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Berlin, Frankfurt, Paris, Chapel Hill, Boston, Istanbul, Calgary, Washington DC, Austin, Tunis, Warszawa and counting

Monday, September 24, 2012

An Enemy We Created

Alex Strick van Linschoten and Felix Kuehn are two young Dutch and Germans respectively who have been living - on and off I assume - for a number of years in Kandahar, Afghanistan. I had first heard about them in a collective article they wrote for Foreign Policy two years ago, since they have published - to my knowledge - a collection of translated Taliban poems and edited the autobiography of Abdul Salam Zaeef a former senior member of the Taliban. Having lived in a working class part of Tunis for the better part of two years and having done an extremely short excursion to war-torn Libya last year, I can hardly contain my respect for the authors in light of the difficulties they must have faced and overcome in their daily - and not so daily - life. Modern day heroes in the daily fight against Orientalism's ugly face to be far too poetic.

Their book An Enemy We Created - The Myth of the Taliban/Al Qaeda Merger in Afghanistan, 1970-2001 finds an apt expression in its title. The authors recount the differing histories of the Taliban and al-Qaeda through the years of the Mujhadeen fighting against Soviet occupation with American support, over the Taliban's conquest of Afghanistan 'inheriting' al-Qaeda in the process, and finally the post-9/11 story of Western occupation and Taliban insurgency. It is an incredibly detailed - if at times sloppily edited and thus repetitive - account of the ideological, political and war history of two differing currents of modern - today might be more apt a word - political Islamist thought (and action).The reader is left with an appalling feeling of emptiness when faced with the lack of understanding in the West for the actual events on the ground in a country that same West has been occupying for a decade. He (she) also gains a more profound understanding of Islamist thought and especially of Afghan history.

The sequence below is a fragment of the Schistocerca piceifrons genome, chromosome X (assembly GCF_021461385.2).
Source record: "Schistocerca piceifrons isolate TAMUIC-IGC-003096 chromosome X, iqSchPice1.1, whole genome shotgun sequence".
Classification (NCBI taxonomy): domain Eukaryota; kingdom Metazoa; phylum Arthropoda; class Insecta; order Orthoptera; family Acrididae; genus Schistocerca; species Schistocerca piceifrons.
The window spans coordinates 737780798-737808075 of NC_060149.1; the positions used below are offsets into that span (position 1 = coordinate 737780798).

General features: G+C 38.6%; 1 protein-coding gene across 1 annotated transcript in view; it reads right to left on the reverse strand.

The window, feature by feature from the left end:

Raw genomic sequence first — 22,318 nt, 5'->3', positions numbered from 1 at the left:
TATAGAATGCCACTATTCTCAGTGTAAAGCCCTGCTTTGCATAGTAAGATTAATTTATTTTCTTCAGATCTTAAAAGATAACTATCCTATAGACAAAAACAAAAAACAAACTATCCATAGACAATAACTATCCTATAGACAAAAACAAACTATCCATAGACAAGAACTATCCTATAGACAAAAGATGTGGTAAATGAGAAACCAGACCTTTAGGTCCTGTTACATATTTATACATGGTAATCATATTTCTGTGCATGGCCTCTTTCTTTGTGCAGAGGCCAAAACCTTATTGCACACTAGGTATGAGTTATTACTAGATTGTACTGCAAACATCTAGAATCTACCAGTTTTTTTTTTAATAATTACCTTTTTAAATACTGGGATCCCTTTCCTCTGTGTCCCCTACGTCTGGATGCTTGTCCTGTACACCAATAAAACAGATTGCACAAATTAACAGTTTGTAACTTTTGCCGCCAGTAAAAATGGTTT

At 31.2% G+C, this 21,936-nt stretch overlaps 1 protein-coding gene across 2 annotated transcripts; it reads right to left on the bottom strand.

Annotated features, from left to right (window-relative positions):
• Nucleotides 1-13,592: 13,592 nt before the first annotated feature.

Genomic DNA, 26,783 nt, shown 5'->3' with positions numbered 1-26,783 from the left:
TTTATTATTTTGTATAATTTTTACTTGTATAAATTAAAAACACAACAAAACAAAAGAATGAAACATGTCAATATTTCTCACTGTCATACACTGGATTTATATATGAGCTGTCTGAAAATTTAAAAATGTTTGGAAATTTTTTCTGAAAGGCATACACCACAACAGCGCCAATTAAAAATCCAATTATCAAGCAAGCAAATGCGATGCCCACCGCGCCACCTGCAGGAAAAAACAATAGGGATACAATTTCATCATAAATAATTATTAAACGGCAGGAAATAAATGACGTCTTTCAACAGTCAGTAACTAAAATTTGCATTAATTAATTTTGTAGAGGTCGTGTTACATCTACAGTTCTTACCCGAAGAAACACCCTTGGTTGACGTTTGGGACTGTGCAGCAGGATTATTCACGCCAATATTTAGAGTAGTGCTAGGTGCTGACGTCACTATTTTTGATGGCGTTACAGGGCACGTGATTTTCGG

An Enemy We Created easily is one of the most impressive works of intercultural scholarly work I have yet read, relying on Arabic as well as Pashtun sources and interviews, and dealing with a country that even in the 21st century seems to be as far removed from decadent Europe as one could imagine.

Saturday, September 22, 2012

Prater Violet

Christopher Isherwood famous mostly for his great Berlin trilogy wrote much more than those three novels of course yet I had hardly ever heard of any of them before. Prater Violet sees the literary Isherwood - the author is the character is not the author? - working on a film set in England under an Austrian director having fled the restrictions imposed upon him in his native country. His story is essentially a portrayal of the clash between a culturally aware and demanding director schlepping in his tow his script-writing underling and the commercially-focused producer. It is a short, enjoyable read, showing Isherwood's forte, human observations and transports a slightly melancholic understanding of humanity that I personally find quite beautiful.

Berliner Kindheit um Neunzehnhundert

Walter Benjamin gehört - zumindest mit diesen Erinnerungen - zur Flaneur- bzw Observationsliteratur der 20er und 30er Jahre vergleichbar mit z. B.  Franz Hessel. Benjamin erzählt mit detailliert und romantizierend Anekdoten und Beobachtungen seiner Kindheit in dem Vorkriegsberlin, welches kein Berlin nach 1945 geboren noch kennt. Das macht ihn zwar einerseits faszinierend und eine interessante Quelle, aber andererseits versteht selbst der sich in Berlin auskennende Leser (icke) viele geographischen Andeutungen kaum. Eine gleichermaßen frustrierende wie anregende Lektüre auf eine gewisse Weise.

Wednesday, September 05, 2012

Notes on Norman Mailer's White Negro

- it is tempting to describe the hipster in psychiatric terms as infantile, but the style of his infantilism is a sign of the times

- the hipster [...] knows that [...] our collective condition is to live with [...] a slow death by conformity with every creative and rebellious instinct stiffled

- one is Hip or one is Square [...] one is a rebel or one conforms, one is a frontiersman in the Wild West of American night life, or else a Square cell, trapped in the totalitarian tissues of American society, doomed willy-nilly to conform if one is to succeed

- it may be fruitful to consider the hipster a philosophical psychopath [...] the psychopath is a rebel without a cause, an agitator without a slogan, a revolutionary without a program: in other words, his rebelliousness is aimed to achieve goals satisfactory to himself alone

- many hipsters are bisexual

- it is not granted to the hipster to grow old gracefully

- if the liberal should prove realistic in his belief that there is peaceful room for every tendency in American life, then Hip would end by being absorbed as a colorful figure in the tapestry

Norman Mailer - The White Negro (1957)